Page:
Friday, December 26, 2014

"Unbroken", by Angelina Jolie and the Coen Brothers, makes the POW experience from WWII Japan seem very personal


I am not particularly a fan of “life-raft” movies, or of films focusing on torture of good guys forever.  Nevertheless, I found “Unbroken”, directed by Angelina Jolie, quite compelling.  The end result was somewhat that of a big 80s movie, but that “ain’t bad”. And this time, it leads to more reflection of my own character. The film is based on Laura Hillenbrand’s book “Unbroken: A World War II Story of Survival, Resilience and Redemption.”  The screenwriters are the Coen Brothers (Joel and Ethan Coen) but this film hardly seems typical of their work.
  
The film is a biography (through V-J Day of WWII) of Louis Zamperini, (Jack O’Connell), who survived a plane crash in the Pacific Ocean in 1943, and was held under brutal conditions in a Japanese POW camp until the end.  The Japanese did not follow the rules of the Geneva Convention, which we were taught in Army Basic (in 1968), to say the least, but the conditions may have been more survivable than either Hitler’s or Stalin’s.
  
The film starts with an air battle, which leads to the crash.  The earlier events are told in flashback, and those related to combat (including an earlier crash landing) are a bit confusing.  But his boyhood as a “wop” (played by C. J. Valleroy) is compelling, and leads to his running track in the 1936 Olympics in Berlin, expecting to repeat in 1940 in Tokyo!  I wanted to see more of the 1936 event, to see what Germany looked like to athletes then, and if they could pick up on any clue as to what Hitler was doing.  But that might have made a different movie.

Once in the camp, Louis has repeated confrontations with the abusive “Bird” Watanabe (Takamasa Ishihara), who makes his (and the other prisoners’) status as an enemy very personal, gratuitously so.  He was said to be spoiled when raised in the aristocracy, and he acts sometimes like his sadistic pleasure is sexual.  At one point, he gets the prisoners to perform a Cinderella show in drag.

The life-raft sequence has the guys catching an albatross, but vomiting after trying to eat it; but soon they learn the virtue of “free fish”, even if raw.

There's one other point hinted.  The movement of prisoners to Tokyo (before taking them high in the mountains), might have figured into Truman's decision to use the atomic bomb on (other) cities, Hiroshima and Nagasaki.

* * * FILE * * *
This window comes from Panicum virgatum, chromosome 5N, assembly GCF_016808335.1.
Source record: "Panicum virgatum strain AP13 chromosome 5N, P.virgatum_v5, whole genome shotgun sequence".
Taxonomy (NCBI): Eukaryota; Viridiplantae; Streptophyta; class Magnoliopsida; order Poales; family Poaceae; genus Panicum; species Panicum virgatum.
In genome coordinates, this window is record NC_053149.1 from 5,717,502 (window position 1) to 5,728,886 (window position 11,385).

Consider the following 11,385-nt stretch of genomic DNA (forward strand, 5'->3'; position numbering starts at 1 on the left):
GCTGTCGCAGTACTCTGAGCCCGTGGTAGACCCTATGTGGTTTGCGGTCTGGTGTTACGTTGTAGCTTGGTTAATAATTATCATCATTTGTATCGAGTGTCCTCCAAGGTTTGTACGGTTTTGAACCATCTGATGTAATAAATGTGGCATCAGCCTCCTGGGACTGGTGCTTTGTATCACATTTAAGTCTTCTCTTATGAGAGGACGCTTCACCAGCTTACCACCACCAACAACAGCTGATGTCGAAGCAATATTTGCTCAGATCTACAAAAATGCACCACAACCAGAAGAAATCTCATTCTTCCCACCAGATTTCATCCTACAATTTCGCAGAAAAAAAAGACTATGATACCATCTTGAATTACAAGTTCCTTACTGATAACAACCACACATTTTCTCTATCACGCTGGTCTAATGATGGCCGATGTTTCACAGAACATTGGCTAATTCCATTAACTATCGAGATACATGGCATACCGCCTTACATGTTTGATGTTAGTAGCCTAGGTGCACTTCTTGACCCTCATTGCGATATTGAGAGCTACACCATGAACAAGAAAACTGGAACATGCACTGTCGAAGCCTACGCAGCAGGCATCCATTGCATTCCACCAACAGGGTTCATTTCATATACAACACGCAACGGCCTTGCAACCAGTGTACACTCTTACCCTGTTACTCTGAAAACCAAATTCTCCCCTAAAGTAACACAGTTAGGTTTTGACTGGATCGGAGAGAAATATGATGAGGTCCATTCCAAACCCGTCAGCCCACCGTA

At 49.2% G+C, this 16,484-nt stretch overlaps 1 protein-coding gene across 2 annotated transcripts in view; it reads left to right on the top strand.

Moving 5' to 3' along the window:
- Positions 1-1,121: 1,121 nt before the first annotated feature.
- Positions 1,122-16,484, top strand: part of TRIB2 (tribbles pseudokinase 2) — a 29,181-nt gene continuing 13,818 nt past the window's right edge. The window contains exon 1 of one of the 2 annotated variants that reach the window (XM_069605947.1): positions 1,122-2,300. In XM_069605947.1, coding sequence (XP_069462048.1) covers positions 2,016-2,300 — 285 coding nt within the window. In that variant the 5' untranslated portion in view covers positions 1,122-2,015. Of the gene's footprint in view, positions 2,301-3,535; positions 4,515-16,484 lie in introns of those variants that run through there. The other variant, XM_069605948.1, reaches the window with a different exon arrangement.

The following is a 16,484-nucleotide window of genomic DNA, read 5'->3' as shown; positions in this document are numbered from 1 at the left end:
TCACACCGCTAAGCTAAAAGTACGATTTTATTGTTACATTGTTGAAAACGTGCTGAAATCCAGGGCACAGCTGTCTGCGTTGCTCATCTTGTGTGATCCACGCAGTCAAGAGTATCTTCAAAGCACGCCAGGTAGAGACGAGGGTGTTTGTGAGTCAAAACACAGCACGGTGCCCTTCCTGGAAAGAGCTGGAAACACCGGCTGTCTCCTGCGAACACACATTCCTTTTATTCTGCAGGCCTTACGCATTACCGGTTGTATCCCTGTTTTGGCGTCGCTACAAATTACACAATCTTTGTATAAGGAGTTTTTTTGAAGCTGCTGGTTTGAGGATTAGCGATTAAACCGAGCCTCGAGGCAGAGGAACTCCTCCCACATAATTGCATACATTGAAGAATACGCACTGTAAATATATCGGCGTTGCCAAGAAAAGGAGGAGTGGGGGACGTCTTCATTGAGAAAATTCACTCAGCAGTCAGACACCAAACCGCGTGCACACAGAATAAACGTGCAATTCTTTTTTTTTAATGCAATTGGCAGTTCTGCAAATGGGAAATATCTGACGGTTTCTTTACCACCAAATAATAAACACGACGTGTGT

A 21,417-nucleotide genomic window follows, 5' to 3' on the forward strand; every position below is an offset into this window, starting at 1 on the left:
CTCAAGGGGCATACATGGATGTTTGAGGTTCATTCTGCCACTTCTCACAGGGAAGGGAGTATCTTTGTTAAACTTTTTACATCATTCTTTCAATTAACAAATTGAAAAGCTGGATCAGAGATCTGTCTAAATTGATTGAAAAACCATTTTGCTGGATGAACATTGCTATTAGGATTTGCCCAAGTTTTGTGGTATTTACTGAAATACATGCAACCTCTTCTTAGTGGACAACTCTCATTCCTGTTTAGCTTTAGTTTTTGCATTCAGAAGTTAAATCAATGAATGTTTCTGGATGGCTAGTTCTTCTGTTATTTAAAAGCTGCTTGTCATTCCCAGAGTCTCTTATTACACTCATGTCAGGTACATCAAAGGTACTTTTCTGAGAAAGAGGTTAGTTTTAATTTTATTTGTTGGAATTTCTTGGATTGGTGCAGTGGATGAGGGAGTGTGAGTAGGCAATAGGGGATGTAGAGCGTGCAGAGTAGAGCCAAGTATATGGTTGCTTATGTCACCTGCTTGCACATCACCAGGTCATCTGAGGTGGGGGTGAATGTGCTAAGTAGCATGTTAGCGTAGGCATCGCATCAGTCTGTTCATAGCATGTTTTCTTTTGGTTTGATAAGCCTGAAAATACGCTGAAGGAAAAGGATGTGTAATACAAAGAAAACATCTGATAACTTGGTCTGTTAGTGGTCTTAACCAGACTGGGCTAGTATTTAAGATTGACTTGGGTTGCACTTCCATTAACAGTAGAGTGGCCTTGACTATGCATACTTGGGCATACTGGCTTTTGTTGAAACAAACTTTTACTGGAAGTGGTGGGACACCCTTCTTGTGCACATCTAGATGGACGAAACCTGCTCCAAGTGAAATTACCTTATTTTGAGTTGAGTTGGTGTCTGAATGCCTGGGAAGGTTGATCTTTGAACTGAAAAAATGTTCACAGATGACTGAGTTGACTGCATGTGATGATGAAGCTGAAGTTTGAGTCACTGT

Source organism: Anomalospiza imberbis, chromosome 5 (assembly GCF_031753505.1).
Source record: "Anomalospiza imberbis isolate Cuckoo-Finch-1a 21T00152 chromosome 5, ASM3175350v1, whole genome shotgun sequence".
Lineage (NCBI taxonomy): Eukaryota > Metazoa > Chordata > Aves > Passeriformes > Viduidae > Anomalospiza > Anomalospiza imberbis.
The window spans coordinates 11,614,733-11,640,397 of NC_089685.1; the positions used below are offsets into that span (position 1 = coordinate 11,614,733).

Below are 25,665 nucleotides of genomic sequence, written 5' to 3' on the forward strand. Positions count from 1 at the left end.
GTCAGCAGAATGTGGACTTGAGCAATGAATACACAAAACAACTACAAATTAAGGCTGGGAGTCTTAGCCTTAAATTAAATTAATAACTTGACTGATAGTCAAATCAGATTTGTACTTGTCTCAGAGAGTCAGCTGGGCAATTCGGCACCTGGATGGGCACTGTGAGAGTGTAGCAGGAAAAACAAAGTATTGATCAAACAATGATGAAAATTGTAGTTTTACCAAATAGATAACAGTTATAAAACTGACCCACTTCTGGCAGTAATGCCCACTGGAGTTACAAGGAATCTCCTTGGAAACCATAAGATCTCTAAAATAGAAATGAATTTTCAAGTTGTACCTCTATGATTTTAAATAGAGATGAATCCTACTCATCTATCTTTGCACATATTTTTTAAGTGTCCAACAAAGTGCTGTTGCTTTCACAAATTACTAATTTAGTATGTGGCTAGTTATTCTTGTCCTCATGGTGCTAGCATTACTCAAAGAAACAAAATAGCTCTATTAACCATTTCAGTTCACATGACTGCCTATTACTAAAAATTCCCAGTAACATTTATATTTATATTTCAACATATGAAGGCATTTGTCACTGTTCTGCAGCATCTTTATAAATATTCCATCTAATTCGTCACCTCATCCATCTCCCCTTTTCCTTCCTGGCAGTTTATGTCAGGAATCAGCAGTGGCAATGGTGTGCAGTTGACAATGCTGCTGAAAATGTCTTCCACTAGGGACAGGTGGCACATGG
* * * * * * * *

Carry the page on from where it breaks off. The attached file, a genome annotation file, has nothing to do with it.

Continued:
Other stars include Garrett Hedlund and Australian heartthrob Jai Courtney, neither of whom you want to see abused. 

The film calls to mind a number of films of partial genre match: “All Is Lost”, “Life of Pi”, “Merry Christmas Mr. Lawrence” (1983). One might even draw a comparison to “Pearl Harbor” (2001) with the Doolitle raid at the end.

Tom Brokaw discussed the movie tonight on NBC News, interviewing Louis at age 97.  The idea came up that the people who survive enemy capture best are those who are extroverted and “like people’.

All of this gets personal for me.  I “volunteered for the draft” in 1968 and “served without serving” in a rather sheltered capacity, although I spent three weeks in Special Training Company at Fort Jackson SC.  I used to say, when a grad student (before service), that if I were maimed or disfigured in Vietnam combat, I didn’t want to come back.  In fact, I wasn’t the only one who said that then.  It may sound cowardly, and most of us don’t really know how we would react.  But the idea of expecting someone to love you (even sexually) after disfigurement or extreme disability caused by the violence of others, has always seemed revolting.  Yet, I can understand that unless people are game for that, a whole society will become fractured and more vulnerable to dismemberment by enemies.  That may be a valuable point to remember in considering the “values” of enemies of the West today (probably radical Islam – Al Qaeda, ISIS, and Iran – more than communism, even North Korea).  Yet, I tend to see the personal aspect of this as cut and dried.  Sacrifice is what it is – paying back karma, perhaps.  Playing up victimhood or even heroism doesn’t work for me.  Yet, I understand that forensic psychiatrists say people have to learn this as part of "resilience", maybe not so much for their own immediate good as for everyone else. 
  
  
The official site is here, from Universal and Legendary (which usually works with Warner Brothers, especially with Christopher Nolan).  I saw this at Angelika Mosaic on Friday afternoon, Boxing Day, before a sold-out crowd.  The film is long, at 137 minutes, and rather expansive, like a director’s cut, and somewhat styled like an independent film (like Universal Focus) rather than studio.  Yet, to do justice to the Olympics material, which should have been done, the film would top at about 160 minutes.  Expect the DVD to include more background material on this matter.  The film was shot largely in Australia, including the use of Fox studios there, swell as Queensland for the tropical scenes.  The music, by Andre Desplat, is not as original as some of his other scores. The film has no relation to M. Night Shyamalan's "Unbreakable" (2000)  although the similarity of title is noteworthy, but probably coincidental. 
 
See more of an earlier broadcast by Tom Brokaw on this movie on TV blog Dec. 9, 2014.
 
Wikipedia attribution link for Japanese surrender in 1945. 

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